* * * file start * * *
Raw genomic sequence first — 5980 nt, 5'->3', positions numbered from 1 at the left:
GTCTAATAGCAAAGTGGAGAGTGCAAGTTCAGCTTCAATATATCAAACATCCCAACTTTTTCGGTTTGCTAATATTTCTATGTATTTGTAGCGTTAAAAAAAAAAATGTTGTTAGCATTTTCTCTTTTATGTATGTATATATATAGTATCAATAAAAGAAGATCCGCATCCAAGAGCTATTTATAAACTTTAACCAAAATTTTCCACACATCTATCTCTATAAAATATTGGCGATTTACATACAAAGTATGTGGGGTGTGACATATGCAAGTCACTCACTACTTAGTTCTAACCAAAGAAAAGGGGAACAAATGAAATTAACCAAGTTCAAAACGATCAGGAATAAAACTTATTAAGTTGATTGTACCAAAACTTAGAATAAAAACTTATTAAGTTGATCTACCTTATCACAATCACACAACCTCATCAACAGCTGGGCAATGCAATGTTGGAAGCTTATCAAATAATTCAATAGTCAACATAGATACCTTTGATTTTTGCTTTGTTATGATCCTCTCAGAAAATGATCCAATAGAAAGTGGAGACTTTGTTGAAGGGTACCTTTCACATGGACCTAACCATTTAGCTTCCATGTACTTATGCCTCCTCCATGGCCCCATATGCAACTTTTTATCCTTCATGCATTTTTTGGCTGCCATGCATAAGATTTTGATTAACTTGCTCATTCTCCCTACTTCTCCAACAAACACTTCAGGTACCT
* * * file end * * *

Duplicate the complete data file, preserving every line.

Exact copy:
Raw genomic sequence first — 5980 nt, 5'->3', positions numbered from 1 at the left:
GTCTAATAGCAAAGTGGAGAGTGCAAGTTCAGCTTCAATATATCAAACATCCCAACTTTTTCGGTTTGCTAATATTTCTATGTATTTGTAGCGTTAAAAAAAAAAATGTTGTTAGCATTTTCTCTTTTATGTATGTATATATATAGTATCAATAAAAGAAGATCCGCATCCAAGAGCTATTTATAAACTTTAACCAAAATTTTCCACACATCTATCTCTATAAAATATTGGCGATTTACATACAAAGTATGTGGGGTGTGACATATGCAAGTCACTCACTACTTAGTTCTAACCAAAGAAAAGGGGAACAAATGAAATTAACCAAGTTCAAAACGATCAGGAATAAAACTTATTAAGTTGATTGTACCAAAACTTAGAATAAAAACTTATTAAGTTGATCTACCTTATCACAATCACACAACCTCATCAACAGCTGGGCAATGCAATGTTGGAAGCTTATCAAATAATTCAATAGTCAACATAGATACCTTTGATTTTTGCTTTGTTATGATCCTCTCAGAAAATGATCCAATAGAAAGTGGAGACTTTGTTGAAGGGTACCTTTCACATGGACCTAACCATTTAGCTTCCATGTACTTATGCCTCCTCCATGGCCCCATATGCAACTTTTTATCCTTCATGCATTTTTTGGCTGCCATGCATAAGATTTTGATTAACTTGCTCATTCTCCCTACTTCTCCAACAAACACTTCAGGTACCT